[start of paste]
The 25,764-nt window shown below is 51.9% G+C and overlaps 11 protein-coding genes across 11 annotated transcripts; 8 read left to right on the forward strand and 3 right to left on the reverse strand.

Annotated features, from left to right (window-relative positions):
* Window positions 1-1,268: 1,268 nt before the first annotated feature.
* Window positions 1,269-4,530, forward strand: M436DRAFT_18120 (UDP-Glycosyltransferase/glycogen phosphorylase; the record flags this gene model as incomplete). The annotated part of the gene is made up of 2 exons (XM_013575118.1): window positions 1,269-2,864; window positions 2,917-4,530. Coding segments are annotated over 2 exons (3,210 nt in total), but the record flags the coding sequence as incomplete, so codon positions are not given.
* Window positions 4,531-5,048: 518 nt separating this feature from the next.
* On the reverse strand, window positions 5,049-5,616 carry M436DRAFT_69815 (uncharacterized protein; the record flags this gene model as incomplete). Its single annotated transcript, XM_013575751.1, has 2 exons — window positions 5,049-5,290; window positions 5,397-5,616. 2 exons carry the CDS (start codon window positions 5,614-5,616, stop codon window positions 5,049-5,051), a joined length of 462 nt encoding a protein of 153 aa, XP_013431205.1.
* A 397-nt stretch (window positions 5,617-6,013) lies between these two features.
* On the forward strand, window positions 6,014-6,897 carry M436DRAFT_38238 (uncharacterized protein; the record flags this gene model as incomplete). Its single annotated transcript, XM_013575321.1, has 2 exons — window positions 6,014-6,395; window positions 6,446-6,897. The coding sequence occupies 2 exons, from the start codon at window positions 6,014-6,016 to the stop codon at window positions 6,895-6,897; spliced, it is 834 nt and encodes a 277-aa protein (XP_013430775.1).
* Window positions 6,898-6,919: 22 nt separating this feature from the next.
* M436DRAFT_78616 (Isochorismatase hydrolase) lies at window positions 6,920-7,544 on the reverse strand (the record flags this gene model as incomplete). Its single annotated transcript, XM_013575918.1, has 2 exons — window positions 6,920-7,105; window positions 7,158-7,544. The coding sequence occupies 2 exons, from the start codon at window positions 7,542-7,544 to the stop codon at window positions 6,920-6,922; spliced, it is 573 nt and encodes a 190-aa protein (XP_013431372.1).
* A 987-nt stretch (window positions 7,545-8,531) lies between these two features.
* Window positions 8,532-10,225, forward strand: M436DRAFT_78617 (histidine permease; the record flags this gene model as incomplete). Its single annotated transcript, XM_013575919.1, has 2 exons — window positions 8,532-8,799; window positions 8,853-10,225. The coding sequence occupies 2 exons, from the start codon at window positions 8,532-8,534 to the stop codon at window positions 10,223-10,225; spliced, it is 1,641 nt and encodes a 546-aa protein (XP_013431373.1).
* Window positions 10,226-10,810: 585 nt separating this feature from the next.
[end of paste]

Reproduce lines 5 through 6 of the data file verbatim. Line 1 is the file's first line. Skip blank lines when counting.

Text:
* Window positions 4,531-5,048: 518 nt separating this feature from the next.
* On the reverse strand, window positions 5,049-5,616 carry M436DRAFT_69815 (uncharacterized protein; the record flags this gene model as incomplete). Its single annotated transcript, XM_013575751.1, has 2 exons — window positions 5,049-5,290; window positions 5,397-5,616. 2 exons carry the CDS (start codon window positions 5,614-5,616, stop codon window positions 5,049-5,051), a joined length of 462 nt encoding a protein of 153 aa, XP_013431205.1.